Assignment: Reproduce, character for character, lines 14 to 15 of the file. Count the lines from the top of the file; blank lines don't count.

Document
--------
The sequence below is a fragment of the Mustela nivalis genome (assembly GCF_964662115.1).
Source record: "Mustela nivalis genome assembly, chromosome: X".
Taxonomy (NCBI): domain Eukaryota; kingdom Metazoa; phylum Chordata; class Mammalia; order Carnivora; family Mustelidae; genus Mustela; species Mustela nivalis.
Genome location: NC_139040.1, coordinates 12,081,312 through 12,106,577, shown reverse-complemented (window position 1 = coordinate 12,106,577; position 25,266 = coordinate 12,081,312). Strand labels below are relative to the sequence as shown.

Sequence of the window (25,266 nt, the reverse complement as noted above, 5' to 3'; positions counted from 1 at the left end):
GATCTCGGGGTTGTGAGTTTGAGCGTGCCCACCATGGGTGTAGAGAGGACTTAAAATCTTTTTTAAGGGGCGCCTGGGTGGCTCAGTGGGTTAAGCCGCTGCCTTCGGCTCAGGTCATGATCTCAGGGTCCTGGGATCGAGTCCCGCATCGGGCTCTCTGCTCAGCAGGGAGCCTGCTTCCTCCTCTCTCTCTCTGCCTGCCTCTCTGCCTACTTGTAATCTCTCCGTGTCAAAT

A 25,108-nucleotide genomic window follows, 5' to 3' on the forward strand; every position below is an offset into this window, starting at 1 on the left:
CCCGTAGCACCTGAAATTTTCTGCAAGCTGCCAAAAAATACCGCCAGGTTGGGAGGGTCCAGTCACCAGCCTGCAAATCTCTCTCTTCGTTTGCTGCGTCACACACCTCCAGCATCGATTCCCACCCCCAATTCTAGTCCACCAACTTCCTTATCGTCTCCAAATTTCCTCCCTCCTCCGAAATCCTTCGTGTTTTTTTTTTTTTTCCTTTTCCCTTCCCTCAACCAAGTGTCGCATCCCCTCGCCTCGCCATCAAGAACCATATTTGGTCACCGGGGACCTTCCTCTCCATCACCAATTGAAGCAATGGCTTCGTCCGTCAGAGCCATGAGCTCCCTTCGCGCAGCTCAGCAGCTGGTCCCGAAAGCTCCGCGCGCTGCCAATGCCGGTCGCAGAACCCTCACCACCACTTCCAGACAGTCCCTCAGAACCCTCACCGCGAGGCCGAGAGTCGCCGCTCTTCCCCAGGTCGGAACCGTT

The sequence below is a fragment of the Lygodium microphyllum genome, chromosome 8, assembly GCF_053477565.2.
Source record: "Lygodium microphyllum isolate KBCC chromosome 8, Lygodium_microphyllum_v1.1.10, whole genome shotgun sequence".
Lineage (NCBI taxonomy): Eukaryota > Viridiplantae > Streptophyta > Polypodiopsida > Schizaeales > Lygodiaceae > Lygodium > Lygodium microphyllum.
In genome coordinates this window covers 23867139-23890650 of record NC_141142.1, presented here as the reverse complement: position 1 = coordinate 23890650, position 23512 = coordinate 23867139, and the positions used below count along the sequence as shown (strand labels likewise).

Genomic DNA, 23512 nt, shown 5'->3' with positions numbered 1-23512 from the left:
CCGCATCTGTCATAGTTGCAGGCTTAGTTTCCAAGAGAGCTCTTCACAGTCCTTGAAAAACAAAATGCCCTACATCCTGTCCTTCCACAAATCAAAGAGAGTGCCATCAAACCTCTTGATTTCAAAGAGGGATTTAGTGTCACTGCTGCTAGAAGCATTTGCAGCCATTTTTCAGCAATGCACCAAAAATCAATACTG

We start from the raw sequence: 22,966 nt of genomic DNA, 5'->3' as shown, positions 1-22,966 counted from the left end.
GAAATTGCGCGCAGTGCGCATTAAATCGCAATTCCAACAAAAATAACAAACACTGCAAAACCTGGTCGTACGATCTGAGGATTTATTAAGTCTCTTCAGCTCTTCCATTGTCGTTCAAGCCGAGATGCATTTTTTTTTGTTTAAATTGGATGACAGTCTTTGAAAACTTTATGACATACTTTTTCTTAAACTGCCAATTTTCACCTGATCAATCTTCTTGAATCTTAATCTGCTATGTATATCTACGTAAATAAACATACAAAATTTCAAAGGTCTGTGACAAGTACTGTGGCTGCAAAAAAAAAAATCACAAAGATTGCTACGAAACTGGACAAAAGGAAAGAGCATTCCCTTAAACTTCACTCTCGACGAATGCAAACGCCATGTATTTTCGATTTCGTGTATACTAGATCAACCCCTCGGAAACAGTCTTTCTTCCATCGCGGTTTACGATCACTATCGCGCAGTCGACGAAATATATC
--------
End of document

CCGCATCTGTCATAGTTGCAGGCTTAGTTTCCAAGAGAGCTCTTCACAGTCCTTGAAAAACAAAATGCCCTACATCCTGTCCTTCCACAAATCAAAGAGAGTGCCATCAAACCTCTTGATTTCAAAGAGGGATTTAGTGTCACTGCTGCTAGAAGCATTTGCAGCCATTTTTCAGCAATGCACCAAAAATCAATACTG

We start from the raw sequence: 22,966 nt of genomic DNA, 5'->3' as shown, positions 1-22,966 counted from the left end.